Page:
Design Diary: Learning from Playtests

We just got back from running several very promising playtests at Gen Con, so this is probably a good time to start explaining our playtest process and what we've learned so far from it. I'm looking forward to going over the specific details and lessons from the playtests, but there's too much to cover in just one article. Instead I'll address each lesson in regular Design Diaries here. This time I'm just going to cover the general goals of our system and playtests.

The Asylum system was developed specifically for its unique setting and it's actually been in the works for some time now. In Asylum, any character can participate in Contracts which allow them to magically buy, sell, and barter any of their abilities. To keep this mechanic from getting out of hand, much of the system was designed to keep the game mechanics simple and transparent to the players. Similarly, we've attempted to make the system as easy as possible for the Narrator to plan, adapt, and adjudicate events.

To achieve our goals the Asylum system was built upon a strictly defined set of game mechanics specifically designed to improve accessibility and narrow the participation gaps that can come from system mastery. By predefining much of the scale and scope of our game mechanics we have obtained a certain amount of foresight into where and how our system might break. As you can imagine, such foresight is extremely helpful in both designing and testing game content. One of the advantages of this sort of preliminary balancing is that it allowed us to focus our playtesting more on other aspects of the play experience, such as system usability.

We started privately playtesting Asylum in small groups around the beginning of 2013. Those first few months resulted in probably the most dramatic changes as some elements were discarded or replaced and others became the cemented fixtures of the system. Since we already know how to keep player abilities roughly balanced, a large percentage of our updates and revisions have been focused on making player choices meaningful for both character development and play. We aren't aiming for all characters having equality in every situation, but we want to make sure that players always have several viable options to consider. For this reason we are working to avoid combinations of choices that lead to traps or dominant strategies, so players should never regret the choices they made for their character concept.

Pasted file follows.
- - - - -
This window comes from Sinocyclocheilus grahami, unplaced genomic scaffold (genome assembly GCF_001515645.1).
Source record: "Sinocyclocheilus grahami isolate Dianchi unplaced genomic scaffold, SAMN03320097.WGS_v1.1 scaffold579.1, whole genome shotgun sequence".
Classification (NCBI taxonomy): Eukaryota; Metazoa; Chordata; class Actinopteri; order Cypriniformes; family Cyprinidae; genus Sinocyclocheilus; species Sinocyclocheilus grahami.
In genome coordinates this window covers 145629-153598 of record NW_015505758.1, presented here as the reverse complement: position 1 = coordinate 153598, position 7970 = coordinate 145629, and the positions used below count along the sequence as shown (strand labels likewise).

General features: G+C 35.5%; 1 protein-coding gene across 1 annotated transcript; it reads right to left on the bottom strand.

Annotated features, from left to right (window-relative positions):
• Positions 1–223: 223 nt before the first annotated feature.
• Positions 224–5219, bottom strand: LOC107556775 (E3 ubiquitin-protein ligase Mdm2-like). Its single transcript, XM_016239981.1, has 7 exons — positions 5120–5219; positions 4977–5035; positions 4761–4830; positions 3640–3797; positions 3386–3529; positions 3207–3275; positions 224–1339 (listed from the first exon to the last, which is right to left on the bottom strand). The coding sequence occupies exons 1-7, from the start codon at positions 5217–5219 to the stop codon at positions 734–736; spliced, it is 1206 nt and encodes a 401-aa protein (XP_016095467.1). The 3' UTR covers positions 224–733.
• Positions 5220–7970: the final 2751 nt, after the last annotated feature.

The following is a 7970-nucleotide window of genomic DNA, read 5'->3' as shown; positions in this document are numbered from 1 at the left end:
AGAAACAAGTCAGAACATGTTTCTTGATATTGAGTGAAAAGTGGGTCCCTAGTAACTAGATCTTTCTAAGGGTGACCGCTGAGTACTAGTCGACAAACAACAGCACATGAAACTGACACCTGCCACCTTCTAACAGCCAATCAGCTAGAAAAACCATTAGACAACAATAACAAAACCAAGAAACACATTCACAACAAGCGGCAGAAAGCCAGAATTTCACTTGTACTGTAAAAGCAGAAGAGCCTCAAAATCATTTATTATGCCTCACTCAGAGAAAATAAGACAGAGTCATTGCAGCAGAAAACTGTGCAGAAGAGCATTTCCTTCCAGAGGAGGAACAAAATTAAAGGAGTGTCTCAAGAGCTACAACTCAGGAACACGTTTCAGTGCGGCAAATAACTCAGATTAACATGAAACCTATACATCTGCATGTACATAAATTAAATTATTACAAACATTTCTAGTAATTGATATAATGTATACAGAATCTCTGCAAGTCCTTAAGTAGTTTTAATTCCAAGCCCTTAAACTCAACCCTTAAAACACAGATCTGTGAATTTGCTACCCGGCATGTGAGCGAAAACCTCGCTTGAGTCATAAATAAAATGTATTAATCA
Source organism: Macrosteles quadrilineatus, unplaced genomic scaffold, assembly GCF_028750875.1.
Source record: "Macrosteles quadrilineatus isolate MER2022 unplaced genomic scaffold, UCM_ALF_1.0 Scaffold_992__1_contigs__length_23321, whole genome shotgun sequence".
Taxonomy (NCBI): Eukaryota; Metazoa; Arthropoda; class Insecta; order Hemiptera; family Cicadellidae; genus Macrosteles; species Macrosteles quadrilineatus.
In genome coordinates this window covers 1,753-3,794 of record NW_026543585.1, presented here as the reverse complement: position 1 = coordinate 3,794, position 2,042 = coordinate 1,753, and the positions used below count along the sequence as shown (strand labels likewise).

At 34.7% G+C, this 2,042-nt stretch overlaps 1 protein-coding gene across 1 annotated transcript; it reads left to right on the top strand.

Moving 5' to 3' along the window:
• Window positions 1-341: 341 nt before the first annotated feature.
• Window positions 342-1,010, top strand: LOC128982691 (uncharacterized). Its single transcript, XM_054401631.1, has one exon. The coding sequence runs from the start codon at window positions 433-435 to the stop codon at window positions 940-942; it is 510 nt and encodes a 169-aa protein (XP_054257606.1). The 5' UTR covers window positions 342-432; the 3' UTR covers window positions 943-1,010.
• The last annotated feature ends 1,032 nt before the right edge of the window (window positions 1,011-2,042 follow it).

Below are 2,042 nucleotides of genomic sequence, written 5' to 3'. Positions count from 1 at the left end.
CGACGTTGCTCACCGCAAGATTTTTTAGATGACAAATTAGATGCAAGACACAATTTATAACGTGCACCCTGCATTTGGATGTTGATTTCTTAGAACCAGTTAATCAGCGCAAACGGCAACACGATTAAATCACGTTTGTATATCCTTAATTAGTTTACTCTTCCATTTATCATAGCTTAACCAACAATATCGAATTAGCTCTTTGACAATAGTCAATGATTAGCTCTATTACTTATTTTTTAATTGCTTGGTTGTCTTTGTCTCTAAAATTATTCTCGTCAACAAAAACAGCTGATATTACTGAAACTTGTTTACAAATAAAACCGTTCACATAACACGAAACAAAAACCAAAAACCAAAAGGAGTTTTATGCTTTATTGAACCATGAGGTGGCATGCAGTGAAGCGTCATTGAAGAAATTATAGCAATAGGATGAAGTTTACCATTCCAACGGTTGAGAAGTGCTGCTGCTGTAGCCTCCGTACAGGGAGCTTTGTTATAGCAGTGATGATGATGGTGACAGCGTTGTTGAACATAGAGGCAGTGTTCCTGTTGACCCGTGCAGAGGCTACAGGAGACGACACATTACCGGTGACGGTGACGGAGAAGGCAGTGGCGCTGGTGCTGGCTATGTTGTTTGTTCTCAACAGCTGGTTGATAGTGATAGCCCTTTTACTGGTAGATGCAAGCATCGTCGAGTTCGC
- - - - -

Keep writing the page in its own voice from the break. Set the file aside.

With that all said, I'm going to end this update by summarizing our system design goals:

  • Diegesis - The system terminology should roughly align with the concepts and nomenclature of the setting. We want players to be able to talk in character about game mechanics without it sounding too forced or "meta." For example, our skill system has four ranks of proficiency: untrained, trained, expert, and master. So instead of explaining out of character that you have a higher modifier in the medicine skill, you might simply say "I know you've got some medical training, but I'm an expert at this." We're hoping that this makes it easier to immerse yourself into the world of Asylum.
  • Balance - We don't want characters completely eclipsing each other. While player characters will be better and worse at particular abilities, they all have different effective options for contributing to the scene. This objective became the impetus for Impact system, which I will explain at a later date.
  • Reliability - The game's mechanics should behave within a reasonable range and scope of their intended and expressed functions. The Narrator can rely on the fact that character abilities will generally fall within expected ranges, and get an accurate sense for how challenging or threatening each scene is for a group of players.
  • Clarity - We want the rules to be easy to read and easy to understand. The general behavior of the game mechanics needs to be transparent both to the players and Narrator. Having a system that's easy to understand makes decisions more reliable and reduces arguments over rules. Just as important, it means we (the designers) are also not obscuring any system malfunctions from ourselves.
  • Modularity - Because characters can barter with their individual abilities, characters need to be built of interchangeable parts. This goal became the impetus for our Aspects system. It also has the added bonus of making character creation relatively fast as well as making it simple to introduce more character options to players even after they've already started playing their characters.

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